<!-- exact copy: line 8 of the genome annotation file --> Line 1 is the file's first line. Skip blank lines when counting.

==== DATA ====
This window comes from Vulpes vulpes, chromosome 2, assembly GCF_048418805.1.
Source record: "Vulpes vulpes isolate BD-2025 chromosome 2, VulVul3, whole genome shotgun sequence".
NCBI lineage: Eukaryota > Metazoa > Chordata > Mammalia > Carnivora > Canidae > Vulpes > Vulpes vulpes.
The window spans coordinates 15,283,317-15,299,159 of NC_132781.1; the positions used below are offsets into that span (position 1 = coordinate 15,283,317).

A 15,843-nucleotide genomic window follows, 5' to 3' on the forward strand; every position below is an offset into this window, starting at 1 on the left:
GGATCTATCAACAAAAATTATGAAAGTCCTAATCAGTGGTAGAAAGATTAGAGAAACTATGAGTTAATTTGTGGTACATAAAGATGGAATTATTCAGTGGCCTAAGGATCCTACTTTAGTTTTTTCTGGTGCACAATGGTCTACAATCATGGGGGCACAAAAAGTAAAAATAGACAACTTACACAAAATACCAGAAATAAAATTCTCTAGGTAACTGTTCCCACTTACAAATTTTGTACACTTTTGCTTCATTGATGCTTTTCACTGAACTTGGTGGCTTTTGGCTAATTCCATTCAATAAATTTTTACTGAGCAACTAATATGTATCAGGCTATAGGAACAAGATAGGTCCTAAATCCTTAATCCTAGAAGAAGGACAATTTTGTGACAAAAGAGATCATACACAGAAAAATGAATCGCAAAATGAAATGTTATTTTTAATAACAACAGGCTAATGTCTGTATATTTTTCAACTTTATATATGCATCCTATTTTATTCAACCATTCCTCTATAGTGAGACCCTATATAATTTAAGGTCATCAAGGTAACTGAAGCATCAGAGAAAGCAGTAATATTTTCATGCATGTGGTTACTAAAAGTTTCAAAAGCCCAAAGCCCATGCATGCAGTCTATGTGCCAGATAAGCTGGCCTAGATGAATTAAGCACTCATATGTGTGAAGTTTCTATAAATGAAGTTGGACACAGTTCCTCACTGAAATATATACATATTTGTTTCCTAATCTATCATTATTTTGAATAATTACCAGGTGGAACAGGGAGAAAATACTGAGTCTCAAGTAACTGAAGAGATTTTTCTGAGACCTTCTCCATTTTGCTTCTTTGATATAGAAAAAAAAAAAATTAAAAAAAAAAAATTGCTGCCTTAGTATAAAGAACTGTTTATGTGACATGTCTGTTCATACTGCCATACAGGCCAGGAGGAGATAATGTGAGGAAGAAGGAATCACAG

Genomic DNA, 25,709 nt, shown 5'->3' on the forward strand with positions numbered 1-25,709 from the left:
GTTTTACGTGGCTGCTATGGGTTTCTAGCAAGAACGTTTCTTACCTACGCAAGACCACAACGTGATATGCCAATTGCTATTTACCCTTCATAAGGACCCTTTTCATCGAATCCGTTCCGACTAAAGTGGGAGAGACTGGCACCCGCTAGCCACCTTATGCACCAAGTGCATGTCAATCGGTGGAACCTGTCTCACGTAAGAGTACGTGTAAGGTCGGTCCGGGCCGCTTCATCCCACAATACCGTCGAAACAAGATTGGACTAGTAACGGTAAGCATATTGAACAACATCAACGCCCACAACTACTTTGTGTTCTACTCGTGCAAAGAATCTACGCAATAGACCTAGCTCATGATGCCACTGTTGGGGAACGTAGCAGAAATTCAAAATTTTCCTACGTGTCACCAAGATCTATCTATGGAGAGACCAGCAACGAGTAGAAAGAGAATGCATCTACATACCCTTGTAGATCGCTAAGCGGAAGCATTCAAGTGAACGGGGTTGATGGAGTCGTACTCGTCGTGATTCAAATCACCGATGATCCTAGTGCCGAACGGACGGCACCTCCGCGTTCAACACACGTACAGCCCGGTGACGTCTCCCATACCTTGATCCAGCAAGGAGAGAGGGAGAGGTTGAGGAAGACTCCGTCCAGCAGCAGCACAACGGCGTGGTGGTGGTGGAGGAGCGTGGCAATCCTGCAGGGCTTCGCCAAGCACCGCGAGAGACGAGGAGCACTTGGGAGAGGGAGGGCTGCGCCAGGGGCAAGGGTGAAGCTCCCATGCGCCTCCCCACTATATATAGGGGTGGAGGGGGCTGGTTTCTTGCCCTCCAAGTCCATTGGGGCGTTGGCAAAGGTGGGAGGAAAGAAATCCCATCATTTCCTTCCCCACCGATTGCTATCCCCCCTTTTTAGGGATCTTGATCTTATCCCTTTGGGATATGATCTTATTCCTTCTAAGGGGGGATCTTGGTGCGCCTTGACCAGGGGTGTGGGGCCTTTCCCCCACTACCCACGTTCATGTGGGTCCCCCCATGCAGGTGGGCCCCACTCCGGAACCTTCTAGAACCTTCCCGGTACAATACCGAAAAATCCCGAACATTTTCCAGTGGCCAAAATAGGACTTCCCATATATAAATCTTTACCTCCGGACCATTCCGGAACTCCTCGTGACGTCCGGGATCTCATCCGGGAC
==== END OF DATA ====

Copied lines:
GTTTTACGTGGCTGCTATGGGTTTCTAGCAAGAACGTTTCTTACCTACGCAAGACCACAACGTGATATGCCAATTGCTATTTACCCTTCATAAGGACCCTTTTCATCGAATCCGTTCCGACTAAAGTGGGAGAGACTGGCACCCGCTAGCCACCTTATGCACCAAGTGCATGTCAATCGGTGGAACCTGTCTCACGTAAGAGTACGTGTAAGGTCGGTCCGGGCCGCTTCATCCCACAATACCGTCGAAACAAGATTGGACTAGTAACGGTAAGCATATTGAACAACATCAACGCCCACAACTACTTTGTGTTCTACTCGTGCAAAGAATCTACGCAATAGACCTAGCTCATGATGCCACTGTTGGGGAACGTAGCAGAAATTCAAAATTTTCCTACGTGTCACCAAGATCTATCTATGGAGAGACCAGCAACGAGTAGAAAGAGAATGCATCTACATACCCTTGTAGATCGCTAAGCGGAAGCATTCAAGTGAACGGGGTTGATGGAGTCGTACTCGTCGTGATTCAAATCACCGATGATCCTAGTGCCGAACGGACGGCACCTCCGCGTTCAACACACGTACAGCCCGGTGACGTCTCCCATACCTTGATCCAGCAAGGAGAGAGGGAGAGGTTGAGGAAGACTCCGTCCAGCAGCAGCACAACGGCGTGGTGGTGGTGGAGGAGCGTGGCAATCCTGCAGGGCTTCGCCAAGCACCGCGAGAGACGAGGAGCACTTGGGAGAGGGAGGGCTGCGCCAGGGGCAAGGGTGAAGCTCCCATGCGCCTCCCCACTATATATAGGGGTGGAGGGGGCTGGTTTCTTGCCCTCCAAGTCCATTGGGGCGTTGGCAAAGGTGGGAGGAAAGAAATCCCATCATTTCCTTCCCCACCGATTGCTATCCCCCCTTTTTAGGGATCTTGATCTTATCCCTTTGGGATATGATCTTATTCCTTCTAAGGGGGGATCTTGGTGCGCCTTGACCAGGGGTGTGGGGCCTTTCCCCCACTACCCACGTTCATGTGGGTCCCCCCATGCAGGTGGGCCCCACTCCGGAACCTTCTAGAACCTTCCCGGTACAATACCGAAAAATCCCGAACATTTTCCAGTGGCCAAAATAGGACTTCCCATATATAAATCTTTACCTCCGGACCATTCCGGAACTCCTCGTGACGTCCGGGATCTCATCCGGGAC